Andrew Left

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Andrew Left
Born (1970-07-09) July 9, 1970 (age 49)
ResidenceBeverly Hills, California[1]
CitizenshipUnited States
Alma materNortheastern University
OccupationFinancial analyst, financial writer, short seller
Years active1995 – present
OrganizationCitron Research
Known forActivist short selling
Children2
Websitecitronresearch.com

Andrew Edward Left (born July 9, 1970) is an activist short seller, author and editor of the online investment newsletter Citron Research, formerly StockLemon.com.[2][3] Under the name Citron Research, Left publishes reports on firms that he claims are overvalued or are engaged in fraud. Left is known for advising investors on short selling and has often appeared on various media outlets such as CNBC and Bloomberg to talk about his opinions on stocks.[4][5] In 2017, Left was called 'The Bounty Hunter of Wall Street' by The New York Times.[6]

Citron launched 51 investigative reports against S&P 500 companies, between 2009 and 2015, as well as several Chinese companies, citing allegations of pyramid schemes, ineffective products and accounting, or business frauds.[7] In 2016, Left was banned for five years by the Securities and Futures Commission, in Hong Kong, for disclosing false or misleading information, and so inducing transactions under the Securities and Futures Ordinance. Despite being sued by multiple companies for the reports he has released, Left claims he has never lost a case in the United States;[5][8] the National Futures Association sanctioned Left and stated that he “made false and misleading statements to cheat, defraud or deceive a customer in violation of NFA compliance rules.”[9][10]

Early life and career[edit]

Left was born in a Detroit suburb[11] to a Jewish family and later moved with his family to Coral Springs, Florida. He attended Coral Springs High School where he was a member of the debate team and president of the Jewish youth group.[1] He attended Northeastern University in 1993.[12]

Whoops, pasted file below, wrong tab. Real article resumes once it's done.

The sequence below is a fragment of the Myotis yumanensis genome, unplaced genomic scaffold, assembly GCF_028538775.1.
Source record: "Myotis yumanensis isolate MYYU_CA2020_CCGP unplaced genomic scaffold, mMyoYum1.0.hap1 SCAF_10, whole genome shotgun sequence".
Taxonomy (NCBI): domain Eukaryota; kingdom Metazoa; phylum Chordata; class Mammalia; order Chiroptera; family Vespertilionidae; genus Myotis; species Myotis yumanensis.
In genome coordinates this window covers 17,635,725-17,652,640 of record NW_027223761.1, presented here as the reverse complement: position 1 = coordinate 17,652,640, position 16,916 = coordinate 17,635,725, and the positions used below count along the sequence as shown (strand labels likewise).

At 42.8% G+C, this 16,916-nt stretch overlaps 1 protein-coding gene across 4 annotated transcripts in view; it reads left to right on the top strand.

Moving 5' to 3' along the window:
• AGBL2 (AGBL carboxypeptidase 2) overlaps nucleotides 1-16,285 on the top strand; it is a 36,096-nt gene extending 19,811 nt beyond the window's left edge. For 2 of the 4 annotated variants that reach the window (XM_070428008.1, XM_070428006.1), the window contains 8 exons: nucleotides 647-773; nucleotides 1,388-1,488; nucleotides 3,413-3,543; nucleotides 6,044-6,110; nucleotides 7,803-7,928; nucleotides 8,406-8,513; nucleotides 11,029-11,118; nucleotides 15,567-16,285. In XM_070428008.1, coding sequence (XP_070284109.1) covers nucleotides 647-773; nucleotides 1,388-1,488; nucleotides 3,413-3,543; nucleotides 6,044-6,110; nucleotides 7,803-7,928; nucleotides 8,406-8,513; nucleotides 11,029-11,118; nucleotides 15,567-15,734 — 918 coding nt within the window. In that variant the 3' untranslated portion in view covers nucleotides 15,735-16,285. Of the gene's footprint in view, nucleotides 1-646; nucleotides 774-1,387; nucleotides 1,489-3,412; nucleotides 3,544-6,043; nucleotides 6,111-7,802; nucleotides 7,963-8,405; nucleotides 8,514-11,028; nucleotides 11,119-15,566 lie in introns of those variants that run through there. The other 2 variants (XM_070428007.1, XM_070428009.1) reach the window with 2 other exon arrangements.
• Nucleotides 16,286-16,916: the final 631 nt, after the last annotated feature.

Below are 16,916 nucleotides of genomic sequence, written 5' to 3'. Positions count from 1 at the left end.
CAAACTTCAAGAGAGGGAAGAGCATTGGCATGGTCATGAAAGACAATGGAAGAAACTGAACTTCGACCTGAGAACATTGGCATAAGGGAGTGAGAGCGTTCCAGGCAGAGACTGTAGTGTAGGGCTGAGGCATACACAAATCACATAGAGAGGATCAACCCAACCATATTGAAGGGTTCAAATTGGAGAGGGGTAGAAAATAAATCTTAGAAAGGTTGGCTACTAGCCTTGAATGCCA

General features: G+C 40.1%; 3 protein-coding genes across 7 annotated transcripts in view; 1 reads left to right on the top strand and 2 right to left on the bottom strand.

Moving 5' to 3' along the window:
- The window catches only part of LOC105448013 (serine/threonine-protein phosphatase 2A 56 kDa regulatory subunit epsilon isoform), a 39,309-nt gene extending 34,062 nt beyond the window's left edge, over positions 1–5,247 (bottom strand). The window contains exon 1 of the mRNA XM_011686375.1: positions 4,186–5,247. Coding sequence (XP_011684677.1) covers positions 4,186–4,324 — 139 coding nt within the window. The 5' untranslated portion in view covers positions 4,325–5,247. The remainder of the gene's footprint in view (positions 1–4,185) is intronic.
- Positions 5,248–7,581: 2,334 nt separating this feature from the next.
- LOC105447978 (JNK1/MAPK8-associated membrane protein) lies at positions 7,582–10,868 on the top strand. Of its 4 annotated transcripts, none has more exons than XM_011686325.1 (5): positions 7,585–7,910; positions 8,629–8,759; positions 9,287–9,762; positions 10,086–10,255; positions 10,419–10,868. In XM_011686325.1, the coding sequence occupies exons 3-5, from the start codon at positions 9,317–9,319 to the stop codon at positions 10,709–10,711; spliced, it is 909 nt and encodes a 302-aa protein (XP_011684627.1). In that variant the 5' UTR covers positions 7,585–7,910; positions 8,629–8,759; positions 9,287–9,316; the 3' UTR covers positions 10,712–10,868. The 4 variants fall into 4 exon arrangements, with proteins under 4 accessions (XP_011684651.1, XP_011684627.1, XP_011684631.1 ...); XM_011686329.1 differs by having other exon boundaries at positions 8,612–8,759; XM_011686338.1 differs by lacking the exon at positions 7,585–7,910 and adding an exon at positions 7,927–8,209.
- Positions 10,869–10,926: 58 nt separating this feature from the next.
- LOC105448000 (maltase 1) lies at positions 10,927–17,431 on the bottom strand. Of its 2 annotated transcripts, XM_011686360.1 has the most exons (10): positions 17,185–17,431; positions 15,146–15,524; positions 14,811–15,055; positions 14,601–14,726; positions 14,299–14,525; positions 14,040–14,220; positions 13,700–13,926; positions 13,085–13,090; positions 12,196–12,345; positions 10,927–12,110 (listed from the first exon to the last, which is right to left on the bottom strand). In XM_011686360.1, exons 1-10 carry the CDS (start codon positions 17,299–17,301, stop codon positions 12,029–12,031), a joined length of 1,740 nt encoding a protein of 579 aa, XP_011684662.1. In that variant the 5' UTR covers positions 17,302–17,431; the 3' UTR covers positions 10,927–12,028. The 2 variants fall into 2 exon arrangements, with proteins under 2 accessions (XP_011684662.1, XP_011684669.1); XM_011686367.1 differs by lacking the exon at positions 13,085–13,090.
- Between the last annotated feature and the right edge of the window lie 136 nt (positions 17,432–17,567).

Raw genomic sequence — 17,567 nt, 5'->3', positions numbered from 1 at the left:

Left's first job was with Universal Commodity Corp, a high-pressure commodities brokerage firm that hired salespeople to make cold calls and push "questionable investments."[11] Left quit in March 1994, after 9 months with the company. When the National Futures Association sanctioned the firm in December 1998, Left, along with every other former employee, was sanctioned for three years along with being required to take an ethics-training course as part of the probe into the firm for making false statements to sell commodity futures contracts.[9] The National Futures Association stated Mr. Left “made false and misleading statements to cheat, defraud or deceive a customer in violation of NFA compliance rules.” [10]

Left became active in short selling by the age of 24. He has cited his experience with Universal Commodity Corp as the reason he started short selling stocks promoted by boiler-room scams.[5] When the boiler rooms eventually went out of business, Left started shorting stocks from bulletin-board scams, in which people would send out email blasts saying, "Buy this stock now or you'll miss out."[1]

In April 1999, Left became president and CEO of Detour Media. He was named director of the company in November 1999.[12][13][14] In 2002, his then employer Detour Media sued Left and prevailed on a $25,000 default judgment against him.[15]